Now of course there is always a need to have a healthy pipeline of opportunities but when your pipeline is 85 to 90% new customers you are working extremely hard. This has to do with the initial cost of customer acquisition, something John and I will cover on a future call.
“John, you need to decide what companies or markets have enough capital to support your growth.” I said.
This is a common problem faced by many business owners, they don’t know how much they need in revenue to grow their business and they can’t explain how those revenue numbers equate to sales volume and ultimately selecting their customer base.
John understood P&L, cashflow, TWC, and the like, so I didn’t need to explain to him how this all worked but for the sake of you my reader I will give a brief description.
Essentially you need revenue to come in the door, what is left of that revenue after the work is executed is profit. Your goal as a business owner, if you are growth minded, is to produce enough profit to reinvest in your business for expansion purposes.
However, if you are only serving small companies that have very limited capital and operational budgets then you will need to serve A LOT of companies to meet your revenue goals and this is where cost of sales and cost of customer acquisition (they are different come into play).
“Ok Phil but how do I decide what companies and markets to focus on?” John Asked.
I looked over at my clock, we had already exceeded the 15 minutes we had allotted for the call.
“John”, I said “this is something we will have to discuss next week but let me leave you with this. If a customer is most likely never going to build a new building or majorly retrofit their existing building, then most likely they will not be a good customer.”
I could tell this bothered John as his face contorted a bit when I said that. I understood what he felt, one of the hardest things in the world is for a service minded person to outgrow their customers. But the reality is if you want to grow and expand your business then you need customers who can support that growth.
So how do determine the customers that can support your growth? John and I will be discussing that in next week’s call.
Here are some questions I would ask yourself. Note, this are valuable even if you are not a business owner.
What business(s) am I in?
What service(s) are profitable? Which ones are most profitable?
Do I have any Synergistic Revenue Streams?
Call # 2 Deciding What Market you will serve
I had just about given up on hearing from John, it had been 4 hours since John and I's scheduled call and John had gone radio silent. This was unusual for him since he was normally so responsive. I was just getting ready to wrap up for the day when my phone rang, it was John.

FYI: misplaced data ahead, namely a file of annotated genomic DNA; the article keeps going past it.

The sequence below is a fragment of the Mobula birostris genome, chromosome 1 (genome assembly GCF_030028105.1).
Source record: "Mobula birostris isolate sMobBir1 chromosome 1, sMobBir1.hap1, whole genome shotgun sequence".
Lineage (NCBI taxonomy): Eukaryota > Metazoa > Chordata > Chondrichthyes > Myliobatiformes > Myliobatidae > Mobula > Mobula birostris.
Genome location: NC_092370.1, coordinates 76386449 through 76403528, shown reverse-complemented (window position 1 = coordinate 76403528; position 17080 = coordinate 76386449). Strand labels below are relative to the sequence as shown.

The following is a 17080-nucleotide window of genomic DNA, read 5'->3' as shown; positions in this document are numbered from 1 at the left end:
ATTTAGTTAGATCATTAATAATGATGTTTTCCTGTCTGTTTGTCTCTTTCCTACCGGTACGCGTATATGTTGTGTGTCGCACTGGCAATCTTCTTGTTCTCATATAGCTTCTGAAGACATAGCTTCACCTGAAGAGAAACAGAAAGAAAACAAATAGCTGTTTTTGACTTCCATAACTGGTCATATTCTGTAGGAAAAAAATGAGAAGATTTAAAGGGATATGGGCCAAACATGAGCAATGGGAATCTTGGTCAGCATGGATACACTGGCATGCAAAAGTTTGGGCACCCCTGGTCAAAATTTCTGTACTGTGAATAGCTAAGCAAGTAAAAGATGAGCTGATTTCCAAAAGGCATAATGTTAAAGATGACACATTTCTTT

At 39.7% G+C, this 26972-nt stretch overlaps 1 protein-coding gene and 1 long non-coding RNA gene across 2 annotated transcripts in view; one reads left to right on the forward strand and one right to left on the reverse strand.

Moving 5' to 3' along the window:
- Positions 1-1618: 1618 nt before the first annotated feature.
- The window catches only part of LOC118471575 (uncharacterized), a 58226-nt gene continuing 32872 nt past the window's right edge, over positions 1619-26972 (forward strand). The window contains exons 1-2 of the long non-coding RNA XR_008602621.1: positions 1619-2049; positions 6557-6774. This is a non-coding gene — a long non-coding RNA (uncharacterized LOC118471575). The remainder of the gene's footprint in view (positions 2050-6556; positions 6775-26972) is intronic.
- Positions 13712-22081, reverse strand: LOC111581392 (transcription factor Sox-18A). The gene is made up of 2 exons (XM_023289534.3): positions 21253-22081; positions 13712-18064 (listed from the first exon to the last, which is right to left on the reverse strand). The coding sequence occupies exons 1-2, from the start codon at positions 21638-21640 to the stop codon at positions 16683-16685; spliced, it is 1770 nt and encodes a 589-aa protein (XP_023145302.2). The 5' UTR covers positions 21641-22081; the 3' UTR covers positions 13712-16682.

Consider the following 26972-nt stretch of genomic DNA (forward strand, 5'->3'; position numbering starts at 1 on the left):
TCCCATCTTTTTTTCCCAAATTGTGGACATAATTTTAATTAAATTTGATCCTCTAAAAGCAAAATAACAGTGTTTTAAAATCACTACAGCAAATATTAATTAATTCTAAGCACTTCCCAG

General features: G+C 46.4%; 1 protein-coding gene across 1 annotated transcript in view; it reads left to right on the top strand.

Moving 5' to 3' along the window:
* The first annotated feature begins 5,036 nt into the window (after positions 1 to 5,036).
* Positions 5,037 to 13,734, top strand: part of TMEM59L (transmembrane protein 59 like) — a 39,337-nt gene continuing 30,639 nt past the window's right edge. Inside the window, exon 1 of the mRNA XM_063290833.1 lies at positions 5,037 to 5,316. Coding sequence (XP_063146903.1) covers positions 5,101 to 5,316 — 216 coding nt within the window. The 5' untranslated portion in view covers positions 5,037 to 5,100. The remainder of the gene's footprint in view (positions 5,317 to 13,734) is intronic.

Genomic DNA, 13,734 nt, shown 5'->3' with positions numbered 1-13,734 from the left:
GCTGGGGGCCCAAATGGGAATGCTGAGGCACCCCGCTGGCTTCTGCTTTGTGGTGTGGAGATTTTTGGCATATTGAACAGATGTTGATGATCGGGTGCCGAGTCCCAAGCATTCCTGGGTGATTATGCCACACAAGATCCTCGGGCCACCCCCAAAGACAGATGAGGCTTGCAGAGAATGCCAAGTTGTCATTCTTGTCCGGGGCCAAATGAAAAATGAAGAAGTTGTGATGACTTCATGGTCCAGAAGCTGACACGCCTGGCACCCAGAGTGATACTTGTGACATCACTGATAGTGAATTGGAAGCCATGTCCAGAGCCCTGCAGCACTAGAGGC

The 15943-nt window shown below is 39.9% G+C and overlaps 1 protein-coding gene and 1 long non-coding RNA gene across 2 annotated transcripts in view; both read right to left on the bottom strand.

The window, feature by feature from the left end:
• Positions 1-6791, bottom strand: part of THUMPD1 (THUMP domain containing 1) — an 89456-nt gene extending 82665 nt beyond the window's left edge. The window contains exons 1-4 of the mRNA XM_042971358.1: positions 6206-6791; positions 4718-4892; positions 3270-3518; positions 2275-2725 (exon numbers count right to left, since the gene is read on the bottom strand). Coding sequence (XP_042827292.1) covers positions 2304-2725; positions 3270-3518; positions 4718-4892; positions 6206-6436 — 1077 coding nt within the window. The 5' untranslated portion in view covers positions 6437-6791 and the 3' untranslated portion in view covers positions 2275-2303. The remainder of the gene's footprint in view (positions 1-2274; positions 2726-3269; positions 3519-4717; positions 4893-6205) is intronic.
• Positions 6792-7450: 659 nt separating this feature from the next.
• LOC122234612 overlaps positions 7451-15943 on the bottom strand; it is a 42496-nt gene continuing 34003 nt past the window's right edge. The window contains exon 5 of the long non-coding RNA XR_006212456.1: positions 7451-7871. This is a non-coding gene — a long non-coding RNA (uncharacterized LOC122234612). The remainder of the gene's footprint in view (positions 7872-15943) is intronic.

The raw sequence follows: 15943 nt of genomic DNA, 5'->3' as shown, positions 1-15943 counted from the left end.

“Phil, I almost didn’t call you, today” John said.
“Why...” I began to ask but John talked over me “You see, I really struggled with the idea of outgrowing my customers, I want to serve everyone. But as I thought more about it, I realized that if I try to serve everyone am I really providing the best service?”
John is very cerebral, so I let him talk himself through this thought exercise.
“Phil, I just don’t know which customers to keep and which customers to let go?” John asked
“Well before we get to talking about letting customers go, let’s consider how we move them up the value ladder and their capacity for future work.”
[Authors Note] Last week we discussed Synergistic Revenue Streams (SRS), a SRS is any two or more revenue streams that build upon one another.
“Remember the Synergistic Revenue Streams we discussed last week?” I asked John.
“Yes, that’s when two or more services work together to produce greater results.” John said
“Exactly, the trick to deciding what market you will serve has everything to do with the capacity for the market to support your SRS. Many business owners look at growing revenue streams by pursuing the same work and simply adding more people. The problem with this is you will be stuck at the same margin percentage which will limit your ability to grow.” I told John.
“Phil, I’m confused, if I’m growing revenue with the same amount of margin isn’t that good?” John asked.
“Of course, that’s good” I said “But is it the best option? In my experience the biggest barrier to growth is driving enough profitability to have excess cash-flow that will enable you to pivot your business to more profitable revenue streams.”
“For example, you are currently at 12M in revenue with an average of 15% margin. If you continue down the path to 20M in revenue at 15% you will have basically 3M in profit. However, if you are able to expand your profit margin to 20% on the same revenue number you will have 4M in profit.” I explained
“So how do I do this?” John Asked.
“First you need to evaluate the total addressable market of the verticals you serve in your area. Then you need to look at the available market in your area. From you will be able to look at the verticals you serve and understand how much more potential there is to grow your different lines of revenue.” I said.
“Ok, that seems doable. Difficult, but doable.” John said. “But what do I do with this information?”
“John, you see most people focus first on their services. They immediately decide based on past performance what services they will provide. I however like to focus on the available market. Once I understand the size of the market, I can then begin to look at how I position my services to best capture share of wallet.”